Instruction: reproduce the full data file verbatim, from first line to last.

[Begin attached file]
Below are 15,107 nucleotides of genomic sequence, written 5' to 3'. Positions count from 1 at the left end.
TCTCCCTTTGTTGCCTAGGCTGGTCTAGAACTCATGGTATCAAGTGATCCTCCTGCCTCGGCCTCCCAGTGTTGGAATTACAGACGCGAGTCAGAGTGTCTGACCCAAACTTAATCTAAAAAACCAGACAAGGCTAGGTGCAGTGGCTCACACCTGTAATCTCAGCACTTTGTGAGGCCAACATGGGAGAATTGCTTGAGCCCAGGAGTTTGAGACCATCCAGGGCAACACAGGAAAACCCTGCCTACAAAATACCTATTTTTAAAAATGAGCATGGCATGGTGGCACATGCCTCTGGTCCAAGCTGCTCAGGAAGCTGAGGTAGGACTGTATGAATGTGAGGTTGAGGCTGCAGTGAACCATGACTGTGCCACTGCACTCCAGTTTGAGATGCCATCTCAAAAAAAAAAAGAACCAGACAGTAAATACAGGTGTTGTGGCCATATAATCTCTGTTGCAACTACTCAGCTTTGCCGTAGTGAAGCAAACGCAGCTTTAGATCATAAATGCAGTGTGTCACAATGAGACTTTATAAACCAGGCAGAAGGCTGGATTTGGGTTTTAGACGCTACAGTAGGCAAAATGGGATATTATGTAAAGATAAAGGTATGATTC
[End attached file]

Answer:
Below are 15,107 nucleotides of genomic sequence, written 5' to 3'. Positions count from 1 at the left end.
TCTCCCTTTGTTGCCTAGGCTGGTCTAGAACTCATGGTATCAAGTGATCCTCCTGCCTCGGCCTCCCAGTGTTGGAATTACAGACGCGAGTCAGAGTGTCTGACCCAAACTTAATCTAAAAAACCAGACAAGGCTAGGTGCAGTGGCTCACACCTGTAATCTCAGCACTTTGTGAGGCCAACATGGGAGAATTGCTTGAGCCCAGGAGTTTGAGACCATCCAGGGCAACACAGGAAAACCCTGCCTACAAAATACCTATTTTTAAAAATGAGCATGGCATGGTGGCACATGCCTCTGGTCCAAGCTGCTCAGGAAGCTGAGGTAGGACTGTATGAATGTGAGGTTGAGGCTGCAGTGAACCATGACTGTGCCACTGCACTCCAGTTTGAGATGCCATCTCAAAAAAAAAAAGAACCAGACAGTAAATACAGGTGTTGTGGCCATATAATCTCTGTTGCAACTACTCAGCTTTGCCGTAGTGAAGCAAACGCAGCTTTAGATCATAAATGCAGTGTGTCACAATGAGACTTTATAAACCAGGCAGAAGGCTGGATTTGGGTTTTAGACGCTACAGTAGGCAAAATGGGATATTATGTAAAGATAAAGGTATGATTC